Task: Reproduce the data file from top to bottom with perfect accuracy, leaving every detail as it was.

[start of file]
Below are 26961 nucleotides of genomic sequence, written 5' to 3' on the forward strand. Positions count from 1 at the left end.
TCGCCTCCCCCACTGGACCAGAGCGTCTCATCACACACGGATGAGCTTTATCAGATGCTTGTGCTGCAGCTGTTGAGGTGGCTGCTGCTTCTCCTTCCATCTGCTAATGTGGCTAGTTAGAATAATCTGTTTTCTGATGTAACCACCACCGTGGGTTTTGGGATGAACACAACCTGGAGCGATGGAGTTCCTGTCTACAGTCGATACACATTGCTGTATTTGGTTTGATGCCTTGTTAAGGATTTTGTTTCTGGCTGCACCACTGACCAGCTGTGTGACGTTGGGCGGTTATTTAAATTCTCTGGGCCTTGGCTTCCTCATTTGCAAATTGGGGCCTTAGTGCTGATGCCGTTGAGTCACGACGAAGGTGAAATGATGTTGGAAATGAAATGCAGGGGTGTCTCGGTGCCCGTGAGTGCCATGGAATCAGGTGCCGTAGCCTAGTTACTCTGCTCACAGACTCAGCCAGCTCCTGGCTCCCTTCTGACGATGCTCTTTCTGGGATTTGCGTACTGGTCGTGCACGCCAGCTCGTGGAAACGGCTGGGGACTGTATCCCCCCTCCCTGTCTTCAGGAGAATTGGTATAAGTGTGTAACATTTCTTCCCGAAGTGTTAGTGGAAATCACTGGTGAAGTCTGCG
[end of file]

Below are 26961 nucleotides of genomic sequence, written 5' to 3' on the forward strand. Positions count from 1 at the left end.
TCGCCTCCCCCACTGGACCAGAGCGTCTCATCACACACGGATGAGCTTTATCAGATGCTTGTGCTGCAGCTGTTGAGGTGGCTGCTGCTTCTCCTTCCATCTGCTAATGTGGCTAGTTAGAATAATCTGTTTTCTGATGTAACCACCACCGTGGGTTTTGGGATGAACACAACCTGGAGCGATGGAGTTCCTGTCTACAGTCGATACACATTGCTGTATTTGGTTTGATGCCTTGTTAAGGATTTTGTTTCTGGCTGCACCACTGACCAGCTGTGTGACGTTGGGCGGTTATTTAAATTCTCTGGGCCTTGGCTTCCTCATTTGCAAATTGGGGCCTTAGTGCTGATGCCGTTGAGTCACGACGAAGGTGAAATGATGTTGGAAATGAAATGCAGGGGTGTCTCGGTGCCCGTGAGTGCCATGGAATCAGGTGCCGTAGCCTAGTTACTCTGCTCACAGACTCAGCCAGCTCCTGGCTCCCTTCTGACGATGCTCTTTCTGGGATTTGCGTACTGGTCGTGCACGCCAGCTCGTGGAAACGGCTGGGGACTGTATCCCCCCTCCCTGTCTTCAGGAGAATTGGTATAAGTGTGTAACATTTCTTCCCGAAGTGTTAGTGGAAATCACTGGTGAAGTCTGCG